House Republicans next week are expected to call up a bipartisan bill that would take the sting out of Obamacare's rules that require restaurants and other retail food establishments to provide calorie counts and other nutritional information to customers.
The Obamacare rules sparked outrage by some Republicans who said they would create a significant burden on coffee shops, pizza parlors, and others to comply. Since then, many restaurants have adapted, but a group of Republicans and Democrats are still pushing for ways to ease the impact of the rule.
The Common Sense Nutrition Disclosure Act, from Rep. Cathy McMorris Rodgers, R-Wash., would make a few major changes to the rules.
First, it get restaurants off the hook from having to provide calorie counts and other information for every possible combination of food.
"Under the current rule, every deli and salad bar offering, every possible pizza topping combination, will have to be calculated and their calorie count displayed on physical menus," she said about her bill last year.
"The FDA wants these restaurants to put on paper all of these variations and their calorie counts, and have it publicly displayed in the restaurants," she added. "It's an unrealistic use of these business owners' time."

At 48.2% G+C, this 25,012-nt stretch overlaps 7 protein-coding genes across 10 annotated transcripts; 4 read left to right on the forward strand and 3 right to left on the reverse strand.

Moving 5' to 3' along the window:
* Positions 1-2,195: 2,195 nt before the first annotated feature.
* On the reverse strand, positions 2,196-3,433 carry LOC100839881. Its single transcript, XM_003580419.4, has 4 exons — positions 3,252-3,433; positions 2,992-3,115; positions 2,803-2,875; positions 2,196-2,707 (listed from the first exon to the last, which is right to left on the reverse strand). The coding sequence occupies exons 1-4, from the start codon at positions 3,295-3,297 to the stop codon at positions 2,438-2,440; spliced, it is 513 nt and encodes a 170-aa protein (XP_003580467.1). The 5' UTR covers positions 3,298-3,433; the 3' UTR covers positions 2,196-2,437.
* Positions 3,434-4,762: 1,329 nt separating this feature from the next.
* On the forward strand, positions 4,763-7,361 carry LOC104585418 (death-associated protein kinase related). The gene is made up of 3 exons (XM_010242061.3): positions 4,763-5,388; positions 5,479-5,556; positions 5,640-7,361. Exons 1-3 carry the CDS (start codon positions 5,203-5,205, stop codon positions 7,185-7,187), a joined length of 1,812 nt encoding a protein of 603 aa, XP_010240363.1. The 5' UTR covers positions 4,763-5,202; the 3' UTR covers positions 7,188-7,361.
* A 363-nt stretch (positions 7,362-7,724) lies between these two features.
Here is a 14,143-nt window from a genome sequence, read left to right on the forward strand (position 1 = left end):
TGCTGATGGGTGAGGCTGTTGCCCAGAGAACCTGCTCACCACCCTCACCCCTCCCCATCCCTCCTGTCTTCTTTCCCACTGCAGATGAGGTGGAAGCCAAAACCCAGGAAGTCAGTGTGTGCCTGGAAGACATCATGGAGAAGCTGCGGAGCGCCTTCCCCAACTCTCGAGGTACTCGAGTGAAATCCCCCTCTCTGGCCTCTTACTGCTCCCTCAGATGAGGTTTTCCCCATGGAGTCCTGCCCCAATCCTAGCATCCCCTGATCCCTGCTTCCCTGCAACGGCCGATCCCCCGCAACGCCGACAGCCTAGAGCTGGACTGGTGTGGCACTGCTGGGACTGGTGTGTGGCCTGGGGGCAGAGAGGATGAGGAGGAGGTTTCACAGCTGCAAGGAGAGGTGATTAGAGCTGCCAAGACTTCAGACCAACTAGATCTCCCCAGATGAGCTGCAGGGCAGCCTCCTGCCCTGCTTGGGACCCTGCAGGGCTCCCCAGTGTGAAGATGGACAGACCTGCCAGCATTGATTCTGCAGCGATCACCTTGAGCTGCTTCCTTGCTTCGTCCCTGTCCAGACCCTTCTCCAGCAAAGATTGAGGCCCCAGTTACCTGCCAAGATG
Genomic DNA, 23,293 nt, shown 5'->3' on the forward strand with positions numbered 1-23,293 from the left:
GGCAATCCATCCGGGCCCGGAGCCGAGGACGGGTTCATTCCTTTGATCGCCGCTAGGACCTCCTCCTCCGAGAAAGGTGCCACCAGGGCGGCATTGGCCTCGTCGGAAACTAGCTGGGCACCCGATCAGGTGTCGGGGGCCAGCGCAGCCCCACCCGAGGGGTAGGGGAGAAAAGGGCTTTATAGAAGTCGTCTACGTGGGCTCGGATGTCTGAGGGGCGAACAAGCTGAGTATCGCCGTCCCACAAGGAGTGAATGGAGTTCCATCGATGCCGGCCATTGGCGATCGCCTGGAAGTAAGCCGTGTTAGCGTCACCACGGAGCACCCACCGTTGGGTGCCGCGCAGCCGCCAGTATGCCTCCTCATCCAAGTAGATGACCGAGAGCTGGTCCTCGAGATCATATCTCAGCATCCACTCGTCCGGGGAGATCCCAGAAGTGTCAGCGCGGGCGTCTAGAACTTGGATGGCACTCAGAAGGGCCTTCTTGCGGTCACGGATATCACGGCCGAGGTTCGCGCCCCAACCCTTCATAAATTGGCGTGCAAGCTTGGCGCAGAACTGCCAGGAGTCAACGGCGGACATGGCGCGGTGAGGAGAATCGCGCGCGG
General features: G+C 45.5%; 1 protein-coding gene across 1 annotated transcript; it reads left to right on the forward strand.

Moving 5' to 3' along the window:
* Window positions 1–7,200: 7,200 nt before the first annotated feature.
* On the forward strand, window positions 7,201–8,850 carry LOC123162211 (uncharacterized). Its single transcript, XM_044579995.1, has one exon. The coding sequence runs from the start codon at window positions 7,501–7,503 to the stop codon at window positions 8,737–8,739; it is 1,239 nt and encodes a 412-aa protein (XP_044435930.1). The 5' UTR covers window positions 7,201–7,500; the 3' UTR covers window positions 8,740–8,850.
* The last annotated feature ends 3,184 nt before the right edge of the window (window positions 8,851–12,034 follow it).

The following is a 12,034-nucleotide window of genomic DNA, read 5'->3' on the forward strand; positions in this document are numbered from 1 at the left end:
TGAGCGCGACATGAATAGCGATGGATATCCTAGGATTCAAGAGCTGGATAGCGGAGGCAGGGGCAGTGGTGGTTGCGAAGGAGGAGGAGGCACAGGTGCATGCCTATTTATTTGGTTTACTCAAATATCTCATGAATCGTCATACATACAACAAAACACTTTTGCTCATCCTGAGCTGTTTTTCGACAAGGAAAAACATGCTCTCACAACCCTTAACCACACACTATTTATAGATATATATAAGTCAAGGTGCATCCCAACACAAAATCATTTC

A second change would allow retail food establishments to provide nutritional information online, if most of their customers are ordering food online and having it delivered.
And third, it would eliminate some of the law's criminal penalties against companies that fail to comply. McMorris Rodgers said last year it doesn't make sense to demand strict and complete accuracy from restaurants given the nature of how meals are prepared and served.
"An employee that puts too many pickles on a sandwich thereby increasing the calorie count stated on the menu should not face criminal charges or class-action lawsuits," she said.
House Republican leaders have put the bill on a tentative House schedule for next week, a sign that the GOP will try to pass it sometime by mid-week.